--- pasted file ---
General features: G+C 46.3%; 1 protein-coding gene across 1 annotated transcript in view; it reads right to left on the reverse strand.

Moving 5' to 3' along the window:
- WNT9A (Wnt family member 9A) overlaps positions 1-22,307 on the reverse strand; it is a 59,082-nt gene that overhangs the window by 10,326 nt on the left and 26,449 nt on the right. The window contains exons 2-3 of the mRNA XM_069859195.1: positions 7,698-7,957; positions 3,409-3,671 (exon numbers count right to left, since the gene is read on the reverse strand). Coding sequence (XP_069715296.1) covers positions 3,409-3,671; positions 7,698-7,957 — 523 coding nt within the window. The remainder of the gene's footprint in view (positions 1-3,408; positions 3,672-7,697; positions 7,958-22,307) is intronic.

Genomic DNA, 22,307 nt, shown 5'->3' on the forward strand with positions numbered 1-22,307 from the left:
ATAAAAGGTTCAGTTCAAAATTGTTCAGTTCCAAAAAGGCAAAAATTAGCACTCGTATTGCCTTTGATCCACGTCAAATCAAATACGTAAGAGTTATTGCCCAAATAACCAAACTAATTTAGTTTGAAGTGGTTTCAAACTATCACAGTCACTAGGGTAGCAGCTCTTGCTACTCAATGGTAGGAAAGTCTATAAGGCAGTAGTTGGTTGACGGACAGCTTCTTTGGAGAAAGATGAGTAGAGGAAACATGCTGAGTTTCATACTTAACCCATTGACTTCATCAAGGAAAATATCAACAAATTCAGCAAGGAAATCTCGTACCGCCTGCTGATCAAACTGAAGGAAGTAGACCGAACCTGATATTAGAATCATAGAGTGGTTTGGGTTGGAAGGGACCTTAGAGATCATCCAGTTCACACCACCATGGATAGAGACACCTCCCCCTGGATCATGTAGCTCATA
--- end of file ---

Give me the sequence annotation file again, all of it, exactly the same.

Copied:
General features: G+C 46.3%; 1 protein-coding gene across 1 annotated transcript in view; it reads right to left on the reverse strand.

Moving 5' to 3' along the window:
- WNT9A (Wnt family member 9A) overlaps positions 1-22,307 on the reverse strand; it is a 59,082-nt gene that overhangs the window by 10,326 nt on the left and 26,449 nt on the right. The window contains exons 2-3 of the mRNA XM_069859195.1: positions 7,698-7,957; positions 3,409-3,671 (exon numbers count right to left, since the gene is read on the reverse strand). Coding sequence (XP_069715296.1) covers positions 3,409-3,671; positions 7,698-7,957 — 523 coding nt within the window. The remainder of the gene's footprint in view (positions 1-3,408; positions 3,672-7,697; positions 7,958-22,307) is intronic.

Genomic DNA, 22,307 nt, shown 5'->3' on the forward strand with positions numbered 1-22,307 from the left:
ATAAAAGGTTCAGTTCAAAATTGTTCAGTTCCAAAAAGGCAAAAATTAGCACTCGTATTGCCTTTGATCCACGTCAAATCAAATACGTAAGAGTTATTGCCCAAATAACCAAACTAATTTAGTTTGAAGTGGTTTCAAACTATCACAGTCACTAGGGTAGCAGCTCTTGCTACTCAATGGTAGGAAAGTCTATAAGGCAGTAGTTGGTTGACGGACAGCTTCTTTGGAGAAAGATGAGTAGAGGAAACATGCTGAGTTTCATACTTAACCCATTGACTTCATCAAGGAAAATATCAACAAATTCAGCAAGGAAATCTCGTACCGCCTGCTGATCAAACTGAAGGAAGTAGACCGAACCTGATATTAGAATCATAGAGTGGTTTGGGTTGGAAGGGACCTTAGAGATCATCCAGTTCACACCACCATGGATAGAGACACCTCCCCCTGGATCATGTAGCTCATA